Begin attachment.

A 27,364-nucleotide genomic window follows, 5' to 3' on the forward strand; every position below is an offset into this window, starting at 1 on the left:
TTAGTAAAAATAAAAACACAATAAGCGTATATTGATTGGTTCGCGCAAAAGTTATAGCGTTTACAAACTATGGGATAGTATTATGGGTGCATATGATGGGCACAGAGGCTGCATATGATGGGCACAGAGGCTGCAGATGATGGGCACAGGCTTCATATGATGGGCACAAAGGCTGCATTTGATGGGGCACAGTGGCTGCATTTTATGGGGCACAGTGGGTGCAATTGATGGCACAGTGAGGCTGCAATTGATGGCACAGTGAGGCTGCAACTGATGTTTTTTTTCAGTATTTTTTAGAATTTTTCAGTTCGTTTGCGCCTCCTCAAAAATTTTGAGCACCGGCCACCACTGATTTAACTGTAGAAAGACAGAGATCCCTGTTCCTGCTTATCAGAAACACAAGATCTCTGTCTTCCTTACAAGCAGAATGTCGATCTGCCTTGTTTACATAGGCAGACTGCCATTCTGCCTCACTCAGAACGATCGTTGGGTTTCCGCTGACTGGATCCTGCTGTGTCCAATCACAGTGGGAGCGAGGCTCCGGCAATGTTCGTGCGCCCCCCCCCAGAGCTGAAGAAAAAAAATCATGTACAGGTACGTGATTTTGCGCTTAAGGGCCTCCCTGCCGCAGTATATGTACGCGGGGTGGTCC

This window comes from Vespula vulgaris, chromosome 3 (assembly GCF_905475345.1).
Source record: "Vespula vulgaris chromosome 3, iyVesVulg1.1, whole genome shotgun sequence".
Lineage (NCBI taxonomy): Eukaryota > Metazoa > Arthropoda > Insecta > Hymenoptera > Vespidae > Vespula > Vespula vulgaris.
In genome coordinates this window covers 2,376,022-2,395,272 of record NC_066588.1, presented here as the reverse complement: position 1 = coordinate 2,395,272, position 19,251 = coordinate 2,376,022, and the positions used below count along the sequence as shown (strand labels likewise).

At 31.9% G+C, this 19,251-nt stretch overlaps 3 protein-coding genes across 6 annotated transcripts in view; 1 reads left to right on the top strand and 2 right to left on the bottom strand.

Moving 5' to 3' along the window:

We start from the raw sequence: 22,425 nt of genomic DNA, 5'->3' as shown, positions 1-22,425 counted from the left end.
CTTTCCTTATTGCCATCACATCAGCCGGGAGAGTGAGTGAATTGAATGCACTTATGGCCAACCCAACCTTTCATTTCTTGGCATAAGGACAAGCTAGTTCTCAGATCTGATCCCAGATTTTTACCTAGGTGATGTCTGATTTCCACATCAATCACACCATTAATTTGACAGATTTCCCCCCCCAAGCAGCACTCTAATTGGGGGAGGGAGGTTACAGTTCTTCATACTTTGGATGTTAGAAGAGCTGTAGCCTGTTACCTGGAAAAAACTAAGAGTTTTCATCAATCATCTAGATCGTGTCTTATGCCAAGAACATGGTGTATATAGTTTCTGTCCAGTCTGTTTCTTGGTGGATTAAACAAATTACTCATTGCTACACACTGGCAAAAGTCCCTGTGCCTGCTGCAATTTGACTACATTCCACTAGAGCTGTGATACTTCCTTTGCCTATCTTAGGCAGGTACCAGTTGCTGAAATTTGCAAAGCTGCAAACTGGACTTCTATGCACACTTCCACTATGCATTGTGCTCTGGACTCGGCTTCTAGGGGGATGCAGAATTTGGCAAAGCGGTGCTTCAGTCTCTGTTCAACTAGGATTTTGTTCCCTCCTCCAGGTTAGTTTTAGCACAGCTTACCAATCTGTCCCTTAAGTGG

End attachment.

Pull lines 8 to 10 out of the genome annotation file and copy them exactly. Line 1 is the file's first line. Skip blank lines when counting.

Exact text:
Moving 5' to 3' along the window:

We start from the raw sequence: 22,425 nt of genomic DNA, 5'->3' as shown, positions 1-22,425 counted from the left end.
CTTTCCTTATTGCCATCACATCAGCCGGGAGAGTGAGTGAATTGAATGCACTTATGGCCAACCCAACCTTTCATTTCTTGGCATAAGGACAAGCTAGTTCTCAGATCTGATCCCAGATTTTTACCTAGGTGATGTCTGATTTCCACATCAATCACACCATTAATTTGACAGATTTCCCCCCCCAAGCAGCACTCTAATTGGGGGAGGGAGGTTACAGTTCTTCATACTTTGGATGTTAGAAGAGCTGTAGCCTGTTACCTGGAAAAAACTAAGAGTTTTCATCAATCATCTAGATCGTGTCTTATGCCAAGAACATGGTGTATATAGTTTCTGTCCAGTCTGTTTCTTGGTGGATTAAACAAATTACTCATTGCTACACACTGGCAAAAGTCCCTGTGCCTGCTGCAATTTGACTACATTCCACTAGAGCTGTGATACTTCCTTTGCCTATCTTAGGCAGGTACCAGTTGCTGAAATTTGCAAAGCTGCAAACTGGACTTCTATGCACACTTCCACTATGCATTGTGCTCTGGACTCGGCTTCTAGGGGGATGCAGAATTTGGCAAAGCGGTGCTTCAGTCTCTGTTCAACTAGGATTTTGTTCCCTCCTCCAGGTTAGTTTTAGCACAGCTTACCAATCTGTCCCTTAAGTGG